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Study shows inactivation of p53 protein promotes cancer progression

Study shows inactivation of p53 protein promotes cancer progression

Researchers at the Bellvitge Biomedical Research Institute (IDIBELL) and the University of Barcelona have discovered the interaction between HERC2 proteins with another protein called p53 that is inactivated in more than half of human tumors. [More]
TAZ represents a novel therapeutic target in NSCLC

TAZ represents a novel therapeutic target in NSCLC

Patients with non-small-cell lung cancer who express high levels of transcriptional coactivator with PDZ-binding motif may be a clinically distinct subgroup with an unfavourable prognosis, researchers report. [More]
Citalopram can increase efficacy of BMSCs differentiating into neuronal-like cells

Citalopram can increase efficacy of BMSCs differentiating into neuronal-like cells

There is evidence that selective serotonin reuptake inhibitor antidepressants can promote neuronal cell proliferation and enhance neuroplasticity both in vitro and in vivo. [More]
Research reveals why HIV remains a long-lasting infection

Research reveals why HIV remains a long-lasting infection

HIV, the virus that causes AIDS, has the ability to integrate into the human genome, making it extremely difficult to cure the infection. A new study by scientists at Seattle Children's Research Institute, University of Washington and Fred Hutchinson Cancer Research Center found that when HIV integrates into genes involved with cancer, these cells tend to reproduce to a greater extent than others HIV-infected cells. [More]
New theory of how cancer works could lead to next generation of treatments of disease

New theory of how cancer works could lead to next generation of treatments of disease

A new theory of how cancer works could lead to the next generation of treatments of the disease. The theory suggests that cancer forms when recently evolved genes are damaged, and cells have to revert to using older, inappropriate genetic pathways. [More]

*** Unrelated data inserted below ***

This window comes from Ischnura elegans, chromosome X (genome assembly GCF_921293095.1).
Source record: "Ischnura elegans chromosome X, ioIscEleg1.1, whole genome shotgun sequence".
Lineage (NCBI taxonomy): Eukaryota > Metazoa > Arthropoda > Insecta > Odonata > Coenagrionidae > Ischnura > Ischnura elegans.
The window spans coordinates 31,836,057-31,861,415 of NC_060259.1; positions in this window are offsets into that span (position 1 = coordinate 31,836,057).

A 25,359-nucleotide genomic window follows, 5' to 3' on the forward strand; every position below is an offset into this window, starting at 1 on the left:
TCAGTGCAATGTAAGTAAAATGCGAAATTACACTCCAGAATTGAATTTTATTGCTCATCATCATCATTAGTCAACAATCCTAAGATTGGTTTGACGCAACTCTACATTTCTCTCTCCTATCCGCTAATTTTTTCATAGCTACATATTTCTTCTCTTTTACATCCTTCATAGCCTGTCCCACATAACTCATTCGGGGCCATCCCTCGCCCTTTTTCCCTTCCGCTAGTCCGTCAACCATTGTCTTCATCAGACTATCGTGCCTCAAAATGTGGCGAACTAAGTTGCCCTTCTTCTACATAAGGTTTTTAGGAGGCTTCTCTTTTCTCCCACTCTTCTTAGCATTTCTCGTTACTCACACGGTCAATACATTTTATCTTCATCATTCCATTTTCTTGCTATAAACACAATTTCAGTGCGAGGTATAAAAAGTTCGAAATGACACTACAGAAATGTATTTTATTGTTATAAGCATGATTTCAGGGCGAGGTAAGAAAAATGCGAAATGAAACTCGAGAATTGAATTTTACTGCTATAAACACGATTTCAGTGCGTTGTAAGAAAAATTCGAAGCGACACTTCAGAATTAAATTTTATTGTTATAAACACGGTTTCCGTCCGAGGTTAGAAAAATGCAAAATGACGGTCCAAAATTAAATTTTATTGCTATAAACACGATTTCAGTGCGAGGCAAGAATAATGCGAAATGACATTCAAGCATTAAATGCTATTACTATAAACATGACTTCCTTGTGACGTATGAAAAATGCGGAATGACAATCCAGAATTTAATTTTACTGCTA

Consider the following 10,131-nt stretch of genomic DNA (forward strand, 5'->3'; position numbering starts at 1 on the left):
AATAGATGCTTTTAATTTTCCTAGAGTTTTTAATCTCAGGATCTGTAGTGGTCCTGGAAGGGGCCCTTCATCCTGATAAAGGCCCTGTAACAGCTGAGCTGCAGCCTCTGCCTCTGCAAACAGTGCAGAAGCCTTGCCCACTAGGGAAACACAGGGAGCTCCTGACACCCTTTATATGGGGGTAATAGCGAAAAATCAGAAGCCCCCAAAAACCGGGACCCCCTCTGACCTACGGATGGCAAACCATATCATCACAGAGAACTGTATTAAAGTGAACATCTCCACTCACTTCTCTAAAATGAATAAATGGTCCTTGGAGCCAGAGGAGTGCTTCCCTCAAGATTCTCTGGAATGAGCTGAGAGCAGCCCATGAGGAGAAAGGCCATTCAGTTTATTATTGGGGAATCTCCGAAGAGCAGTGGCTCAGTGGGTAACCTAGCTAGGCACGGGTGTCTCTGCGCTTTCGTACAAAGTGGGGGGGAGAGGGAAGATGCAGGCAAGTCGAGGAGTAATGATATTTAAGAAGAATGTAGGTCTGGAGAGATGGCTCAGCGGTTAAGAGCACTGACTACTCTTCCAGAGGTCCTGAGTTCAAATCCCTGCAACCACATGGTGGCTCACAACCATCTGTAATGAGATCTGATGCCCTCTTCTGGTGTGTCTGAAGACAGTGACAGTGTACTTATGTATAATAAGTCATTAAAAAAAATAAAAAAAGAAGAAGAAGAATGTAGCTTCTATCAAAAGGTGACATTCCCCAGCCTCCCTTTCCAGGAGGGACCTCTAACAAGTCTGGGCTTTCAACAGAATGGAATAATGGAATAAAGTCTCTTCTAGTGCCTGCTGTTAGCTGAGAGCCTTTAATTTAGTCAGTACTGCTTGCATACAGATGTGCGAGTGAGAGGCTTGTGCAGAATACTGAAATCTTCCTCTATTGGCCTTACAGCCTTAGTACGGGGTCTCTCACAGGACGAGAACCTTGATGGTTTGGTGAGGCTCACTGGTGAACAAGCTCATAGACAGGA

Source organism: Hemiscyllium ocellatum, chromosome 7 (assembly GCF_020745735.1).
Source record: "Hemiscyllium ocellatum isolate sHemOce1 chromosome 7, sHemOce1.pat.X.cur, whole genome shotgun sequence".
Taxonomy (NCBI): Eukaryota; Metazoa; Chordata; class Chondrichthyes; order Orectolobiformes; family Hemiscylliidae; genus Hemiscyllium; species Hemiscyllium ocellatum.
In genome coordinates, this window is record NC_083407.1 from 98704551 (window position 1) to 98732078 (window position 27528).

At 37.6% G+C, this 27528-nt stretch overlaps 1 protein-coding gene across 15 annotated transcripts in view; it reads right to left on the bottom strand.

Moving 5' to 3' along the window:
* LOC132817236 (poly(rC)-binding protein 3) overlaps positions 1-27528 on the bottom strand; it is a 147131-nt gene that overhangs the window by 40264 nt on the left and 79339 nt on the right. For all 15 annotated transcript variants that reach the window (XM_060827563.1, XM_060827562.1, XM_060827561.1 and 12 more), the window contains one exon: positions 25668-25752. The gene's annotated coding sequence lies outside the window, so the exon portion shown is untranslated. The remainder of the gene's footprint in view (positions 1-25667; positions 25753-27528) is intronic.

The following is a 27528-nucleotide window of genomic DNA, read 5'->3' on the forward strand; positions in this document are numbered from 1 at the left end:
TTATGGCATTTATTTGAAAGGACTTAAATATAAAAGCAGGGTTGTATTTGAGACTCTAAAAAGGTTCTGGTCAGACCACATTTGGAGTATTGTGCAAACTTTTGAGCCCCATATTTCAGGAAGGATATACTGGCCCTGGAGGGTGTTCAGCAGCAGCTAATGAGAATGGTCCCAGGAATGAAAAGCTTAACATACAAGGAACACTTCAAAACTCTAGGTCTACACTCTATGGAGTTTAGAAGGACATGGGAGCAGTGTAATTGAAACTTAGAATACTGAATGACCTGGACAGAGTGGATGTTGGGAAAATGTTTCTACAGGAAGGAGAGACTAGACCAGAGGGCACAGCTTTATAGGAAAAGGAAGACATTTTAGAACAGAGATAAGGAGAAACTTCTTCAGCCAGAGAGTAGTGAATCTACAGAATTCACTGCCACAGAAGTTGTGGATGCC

New knowledge may expand treatments for patients with lung cancer

New knowledge may expand treatments for patients with lung cancer

Studying the most common type of lung cancer, researchers have uncovered mutations in a cell-signaling pathway that plays a role in forming tumors. [More]
NANOG gene linked to tumours derived from stratified epithelia

NANOG gene linked to tumours derived from stratified epithelia

Scientists from the Spanish National Cancer Research Centre (CNIO) have discovered that NANOG, an essential gene for embryonic stem cells, also regulates cell division in stratified epithelia-those that form part of the epidermis of the skin or cover the oesophagus or the vagina-in adult organisms. [More]
TCGA finds novel mutations in key cancer-causing pathway in lung adenocarcinoma

TCGA finds novel mutations in key cancer-causing pathway in lung adenocarcinoma

Researchers from The Cancer Genome Atlas Research Network have identified novel mutations in a well-known cancer-causing pathway in lung adenocarcinoma, the most common subtype of lung cancer. [More]
Skin cells possess olfactory receptor for sandalwood scent

Skin cells possess olfactory receptor for sandalwood scent

Skin cells possess an olfactory receptor for sandalwood scent, as researchers at the Ruhr-Universit-t Bochum have discovered. [More]
Bayer announces Health Canada approval of Nexavar for differentiated thyroid cancer treatment

Bayer announces Health Canada approval of Nexavar for differentiated thyroid cancer treatment

Bayer Inc. is pleased to announce the Health Canada approval of Nexavar for the treatment of patients with locally advanced or metastatic, progressive, differentiated thyroid carcinoma (DTC), refractory to radioactive iodine (RAI). [More]
Loss of p62 protein in cells and tissue surrounding a tumor can influence tumor growth

Loss of p62 protein in cells and tissue surrounding a tumor can influence tumor growth

A team of scientists from Sanford Burnham Medical Research Institute has found that the loss of a protein called p62 in the cells and tissue surrounding a tumor can enhance the growth and progression of tumors. [More]